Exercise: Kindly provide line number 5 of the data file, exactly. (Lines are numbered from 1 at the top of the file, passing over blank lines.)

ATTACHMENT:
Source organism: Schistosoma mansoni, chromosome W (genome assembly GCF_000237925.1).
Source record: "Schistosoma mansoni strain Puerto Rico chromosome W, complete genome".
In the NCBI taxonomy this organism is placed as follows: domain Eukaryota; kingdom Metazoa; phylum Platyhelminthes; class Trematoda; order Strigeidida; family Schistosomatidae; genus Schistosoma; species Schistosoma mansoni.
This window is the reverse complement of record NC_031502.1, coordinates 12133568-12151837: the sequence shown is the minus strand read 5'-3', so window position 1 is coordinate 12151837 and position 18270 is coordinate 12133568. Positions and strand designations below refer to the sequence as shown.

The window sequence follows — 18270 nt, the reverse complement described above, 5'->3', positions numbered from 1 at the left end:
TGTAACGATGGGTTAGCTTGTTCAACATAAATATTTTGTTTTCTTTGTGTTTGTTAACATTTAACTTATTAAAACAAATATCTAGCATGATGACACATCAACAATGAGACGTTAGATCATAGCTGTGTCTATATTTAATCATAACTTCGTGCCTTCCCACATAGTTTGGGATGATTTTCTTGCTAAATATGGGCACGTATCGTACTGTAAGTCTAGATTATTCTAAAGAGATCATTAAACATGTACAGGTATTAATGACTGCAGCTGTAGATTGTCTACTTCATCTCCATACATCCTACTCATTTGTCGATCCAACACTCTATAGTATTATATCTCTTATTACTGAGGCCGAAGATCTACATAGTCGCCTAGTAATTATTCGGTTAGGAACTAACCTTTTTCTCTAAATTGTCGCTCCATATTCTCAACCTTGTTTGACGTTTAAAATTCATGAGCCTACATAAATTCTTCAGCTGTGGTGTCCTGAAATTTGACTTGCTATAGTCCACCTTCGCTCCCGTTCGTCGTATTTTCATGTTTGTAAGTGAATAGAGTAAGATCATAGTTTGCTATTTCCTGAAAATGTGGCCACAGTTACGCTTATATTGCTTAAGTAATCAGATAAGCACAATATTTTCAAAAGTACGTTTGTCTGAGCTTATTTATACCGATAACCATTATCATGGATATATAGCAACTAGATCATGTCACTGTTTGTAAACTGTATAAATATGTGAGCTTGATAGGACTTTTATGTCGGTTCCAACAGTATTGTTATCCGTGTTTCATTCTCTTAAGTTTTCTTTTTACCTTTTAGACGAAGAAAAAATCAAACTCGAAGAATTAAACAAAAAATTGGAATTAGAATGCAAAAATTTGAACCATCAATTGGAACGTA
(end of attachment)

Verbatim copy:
The window sequence follows — 18270 nt, the reverse complement described above, 5'->3', positions numbered from 1 at the left end: